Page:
Everyone in Lebanon knows someone who has been assassinated. We also know people who may soon be assassinated. Israel wants to murder the Hizballah leader, Sayyed Hassan Nasrallah–just as it killed his predecessor with his wife and son in 1992. Syria’s intention to murder the Druze leader, Walid Jumblatt, is no secret–any more than was its assassination of his father in 1977. Last summer, while Israel was bombing Lebanon, I visited many friends whose houses were barricaded–not against the Israeli rockets–but to deter Syrian car bombs. Young Pierre Gemayel, whose uncle was murdered in 1982, is only the latest casualty in a war between Israel and Syria on Lebanese soil that threatens to return the country to the pointless war that it fought from 1975 to 1990.
Ghassan Tueini, the editor and publisher of the leading Beirut daily An Nahar, called the civil war “la guerre pour les autres.” The others were Israelis, Palestinians, Syrians, Iraqis, Americans and Soviets. He has the same opinion now of the unfolding calamity and little love for Syria or Israel. His mountain house above Beirut once welcomed visitors of all backgrounds without appointment. Now, cars stop at security gates, where armed men check them before they can enter. His son, Gibran Tueini, was murdered last December for the prominent role he played in the opposition to Syria’s residual influence in Lebanon–killed as were the brave journalist Samir Kassir and the former Communist Party chief George Hawi.
Ghassan Tueini, who is now eighty years old, finds his name on all the lists circulating in Lebanon of those Syria allegedly wants to eliminate. I asked him why Lebanon couldn’t settle down after its long war. “Why do you expect us to be different from other people?” he asked me back. “Remember the trauma of the people of Berlin. Germany did not recover overnight.” Germany, like Lebanon, remained occupied for years after the war ended. Lebanon’s formal military occupation by Syria in the north and Israel in the south may be over, but neither of the former occupiers will leave it alone. It is time for them to withdraw their interference just as they did their armies. But who will force them?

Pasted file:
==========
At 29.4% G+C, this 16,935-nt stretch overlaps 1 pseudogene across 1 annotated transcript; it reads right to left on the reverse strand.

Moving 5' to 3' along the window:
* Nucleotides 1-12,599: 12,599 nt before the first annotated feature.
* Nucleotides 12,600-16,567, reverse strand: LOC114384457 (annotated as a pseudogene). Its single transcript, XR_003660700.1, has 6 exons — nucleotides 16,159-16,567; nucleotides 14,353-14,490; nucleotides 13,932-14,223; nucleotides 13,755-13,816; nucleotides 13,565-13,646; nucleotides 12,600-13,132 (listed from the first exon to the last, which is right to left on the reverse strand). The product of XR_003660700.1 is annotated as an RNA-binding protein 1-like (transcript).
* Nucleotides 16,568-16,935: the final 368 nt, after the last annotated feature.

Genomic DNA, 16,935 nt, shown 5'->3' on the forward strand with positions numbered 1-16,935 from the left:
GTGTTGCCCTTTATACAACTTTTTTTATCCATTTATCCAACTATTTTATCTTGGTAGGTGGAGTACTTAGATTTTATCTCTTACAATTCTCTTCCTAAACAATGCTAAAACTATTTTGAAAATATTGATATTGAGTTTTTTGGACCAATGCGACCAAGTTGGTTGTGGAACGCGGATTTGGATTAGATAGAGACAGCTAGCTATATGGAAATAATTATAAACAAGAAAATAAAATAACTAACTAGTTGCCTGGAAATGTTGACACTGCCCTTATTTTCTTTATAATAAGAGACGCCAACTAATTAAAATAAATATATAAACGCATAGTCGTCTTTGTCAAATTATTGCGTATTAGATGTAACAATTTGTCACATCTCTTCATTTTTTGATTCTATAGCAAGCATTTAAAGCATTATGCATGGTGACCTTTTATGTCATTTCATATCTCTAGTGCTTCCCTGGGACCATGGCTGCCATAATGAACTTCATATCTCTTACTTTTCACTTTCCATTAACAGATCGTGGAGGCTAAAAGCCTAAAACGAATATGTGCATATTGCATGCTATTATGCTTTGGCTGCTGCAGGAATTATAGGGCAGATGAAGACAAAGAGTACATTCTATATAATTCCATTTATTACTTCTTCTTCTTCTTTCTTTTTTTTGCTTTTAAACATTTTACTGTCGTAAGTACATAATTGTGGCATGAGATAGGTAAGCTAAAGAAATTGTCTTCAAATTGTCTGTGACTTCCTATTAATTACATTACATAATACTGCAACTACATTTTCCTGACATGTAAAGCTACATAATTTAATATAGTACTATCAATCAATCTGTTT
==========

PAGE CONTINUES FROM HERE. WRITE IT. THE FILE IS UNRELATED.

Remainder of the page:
Lebanon is one piece on a chess board, and its fate cannot be decided in isolation from the rest. Syrian and Israeli policies have more impact than the decisions of Lebanon’s elected leaders. Both neighbors–probably the worst any country could ask for–have visions of the Lebanon they want. Syria prefers one where it can choose the president, parliament, prime minister and cabinet. Israel wants to rid Lebanon of what is undoubtedly its most popular political party, Hizballah. It would also like a compliant, pro-American president and government of the kind it tried to implant by force in 1982.
So, what can the United States do? I can tell you what it has done. In 1976, Secretary of State Henry Kissinger approved the Syrian occupation of Lebanon. In 1982, his successor, Al Haig, encouraged Israel’s invasion. Then, in 1990, another American secretary of state, James Baker, gave the go-ahead for the Syrian army to return to the parts of Lebanon from which it had been excluded in 1982. Neither Syria nor Israel entered Lebanon without an American okay. An American diktat could keep them both out, if the US cared as much about Lebanon as its politicians claim.
The only solution for Lebanon is for Syria and Israel–as well as, now, Iran – not to interfere in its internal affairs. Many Lebanese were grateful in 2005 for American and French support of UN Resolution 1559 that forced the Syrian withdrawal. Their gratitude however did not extend to thanking America for permitting–actually, abetting–Israel’s thirty-four day onslaught on the country this past July and August. Nor are they thankful for the Israeli air force’s continuing intrusion into Lebanese airspace. The United States, whether or not its obedient acolytes in London lend rhetorical backing, could draw some red lines: neither Israel nor Syria should be allowed to use the other as a pretext for toying with Lebanon. The US could go a step further and sponsor a treaty between Israel and Syria over the occupied Golan Heights.
The Middle East lurches from crisis to crisis–often on Lebanon’s fertile ground–because no one in Washington has the integrity or the wisdom to force a peace that gives the Palestinians a place to live independently and Israel the chance to be something more interesting than a local military superpower. When Israeli soldiers stop uprooting olive trees in the West Bank and protecting settlers on the Golan, the Lebanese won’t live in fear that someone is inciting them to war once again.
Charles Glass lived in Lebanon from 1972 to 1976 and from 1983 to 1995. He was ABC News Chief Middle East Correspondent from 1983 to 1993 and was kidnapped by Hizballah in 1987. His new books on the Middle East are The Tribes Triumphant (Harper Collins) and The Northern Front (Saqi Books). His website is www.charlesglass.net. ]
© Charles Glass 2006